French Expat In Ireland - Expat Interview With Ketty

Published: 6 Nov at 7 PM
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Filed: Interviews,Ireland
Ketty Elisabeth is a French expat who moved to Dublin in 2004 to live the Celtic Tiger dream. After her studies in Tourism she settled in Ireland where she met her Irish other half, 4 weeks after she arrived. Ketty works in the tourism industry and have travelled extensively to over 40 countries in the world. Dublin has loads to offer and she loves going to the theatre, gigs, art exhibitions and any cultural events that the Irish capital has to offer. She's also a foodie and writes about food on her blog called French Foodie in Dublin (see listing here)

French Foodie in Dublin

Here's the interview with Ketty...



Where are you originally from?
The Loire Valley region in France.

In which country and city are you living now?
Dublin, Ireland.

How long have you lived here and how long are you planning to stay?
I’ve been living here for the last 8 years and I have no intention of leaving.

Why did you move and what do you do?
I fell in love with Dublin during a short trip to Ireland in 2004 and always wanted to live in an English-speaking country. I work in the travel industry.

Did you bring family with you?
No

French Foodie in DublinHow did you find the transition to living in a foreign country?
I thought it was quite easy to settle in Dublin. It’s a capital but very small. It was easy to meet people from the start. Obviously, at the beginning the language was the biggest challenge but I learnt fast.

Was it easy making friends and meeting people; do you mainly socialise with other expats?
I moved when I was 21 and it was easy to meet people my age because Dublin is very popular with Erasmus students. I met people from everywhere in the world that’s why I loved it. The best places to meet people have always been workplaces, parties and pubs. I socialise with a mix of expats and Irish people.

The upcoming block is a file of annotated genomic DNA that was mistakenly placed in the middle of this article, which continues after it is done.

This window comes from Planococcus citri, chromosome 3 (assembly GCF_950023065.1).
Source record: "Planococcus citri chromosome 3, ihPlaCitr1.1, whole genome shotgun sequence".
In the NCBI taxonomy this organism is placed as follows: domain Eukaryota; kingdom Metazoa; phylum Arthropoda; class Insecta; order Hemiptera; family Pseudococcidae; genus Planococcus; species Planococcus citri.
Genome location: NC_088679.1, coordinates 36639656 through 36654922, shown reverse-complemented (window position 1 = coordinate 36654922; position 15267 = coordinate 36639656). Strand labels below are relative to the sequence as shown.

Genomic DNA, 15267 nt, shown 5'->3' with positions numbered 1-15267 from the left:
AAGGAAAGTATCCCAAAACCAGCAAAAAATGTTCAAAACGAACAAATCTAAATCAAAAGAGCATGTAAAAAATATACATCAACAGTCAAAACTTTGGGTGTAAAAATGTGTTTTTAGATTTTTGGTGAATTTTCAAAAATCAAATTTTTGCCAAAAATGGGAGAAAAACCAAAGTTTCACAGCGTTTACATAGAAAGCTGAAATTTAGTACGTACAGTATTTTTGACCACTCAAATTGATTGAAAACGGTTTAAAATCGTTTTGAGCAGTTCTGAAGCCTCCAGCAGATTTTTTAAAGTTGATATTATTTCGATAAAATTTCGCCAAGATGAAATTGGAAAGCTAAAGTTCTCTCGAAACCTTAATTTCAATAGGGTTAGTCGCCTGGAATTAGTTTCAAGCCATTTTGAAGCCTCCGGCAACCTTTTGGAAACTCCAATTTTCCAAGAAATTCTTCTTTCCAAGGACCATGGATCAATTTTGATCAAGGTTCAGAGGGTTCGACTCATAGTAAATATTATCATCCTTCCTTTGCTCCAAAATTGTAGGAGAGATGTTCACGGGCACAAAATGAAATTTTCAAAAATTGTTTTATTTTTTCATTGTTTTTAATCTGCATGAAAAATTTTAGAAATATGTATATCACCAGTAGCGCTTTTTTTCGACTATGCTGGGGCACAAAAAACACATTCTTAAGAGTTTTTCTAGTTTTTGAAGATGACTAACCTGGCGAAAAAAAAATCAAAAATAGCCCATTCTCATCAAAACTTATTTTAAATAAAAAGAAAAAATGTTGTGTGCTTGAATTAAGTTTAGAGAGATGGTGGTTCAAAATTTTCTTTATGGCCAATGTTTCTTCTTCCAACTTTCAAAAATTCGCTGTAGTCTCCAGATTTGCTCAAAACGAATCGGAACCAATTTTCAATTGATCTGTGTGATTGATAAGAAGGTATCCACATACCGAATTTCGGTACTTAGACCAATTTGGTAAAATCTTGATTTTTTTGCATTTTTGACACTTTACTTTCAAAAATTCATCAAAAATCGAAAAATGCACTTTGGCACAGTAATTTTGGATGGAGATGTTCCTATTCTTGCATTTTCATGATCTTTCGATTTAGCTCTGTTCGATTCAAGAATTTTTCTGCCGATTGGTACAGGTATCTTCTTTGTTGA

What are the best things to do in the area; anything to recommend to future expats?
The must-sees are: Dublin Castle, Temple bar area, Guinness factory, Trinity College and Kilmainham Gaol. There are pretty towns by the seaside that are very close to Dublin like Howth, Malahide, Dalkey and Dun Laoghaire. Ireland’s countryside is stunning with many amazing sights like the Cliffs of Moher, Ring of Kerry or Dingle Peninsula.

French Foodie in DublinWhat do you enjoy most about living here?
I find life easy. People are laid-back and easy going, they know how to have fun. There is no heavy bureaucracy like in France and the work environment is more casual. I love that Dublin is cosmopolitan.
Also Ireland is well located to travel anywhere in the world, weekends away are so easy to organize.

How does the cost of living compare to home?
Rents are certainly more expensive and the healthcare system like dentists and GPs are much more expensive than in France.

What negatives, if any, are there to living here?
The negative is to be missing moments with my family and friends but Ireland and France aren’t far from each other so I’m lucky enough to be able to go home regularly. I’m not the biggest fan of the Irish healthcare.

French Foodie in DublinIf you could pick one piece of advice to anyone moving here, what would it be?
Don’t only socialize with people from your country, I avoided French people for a long time which helped in my learning of the language and my immersion in the Irish culture.

What has been the hardest aspect to your expat experience so far?
For me the hardest is to see people leaving Dublin, this is the downside of having expat friends because people eventually go back to their country.

French Foodie in DublinWhat are your top 5 expat tips for anyone following in your footsteps?
- Research basic information like healthcare, social security number, looking for accommodation, opening a bank account before you move
- Learn the language: if you’re moving to a country where people don’t speak your language, try to take some classes before you go, it helps you to integrate.
- Don’t let the Irish weather get you down
- Have hobbies that make you meet locals
- Don’t compare your new place to your home country. Food/culture/language/weather/people don’t have to be like where you are from. You need to adapt.

Tell us a bit about your own expat blog.
My blog is a food blog. I’m writing about French food in Dublin but also posting restaurants reviews, recipes and foodie tips about Dublin and everywhere I travel to.

How can you be contacted for further advice to future expats coming to your area?
You can contact me through my blog, Facebook or Twitter.

Ketty has her expat blog called French Foodie in Dublin http://frenchfoodieindublin.blogspot.co.uk/ which is very worthy of a visit. She can be found on Twitter @FrenchfoodieinD. French Foodie in Dublin has an ExpatsBlog.com listing here which would love a nice review if you can spare a quick moment! If you liked this interview with Ketty, please also drop her a quick note below.
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Comments » There is 1 comment

Gerrie wrote 6 years ago:

I like this interview and I like this blog even as I like Ketty's blog!

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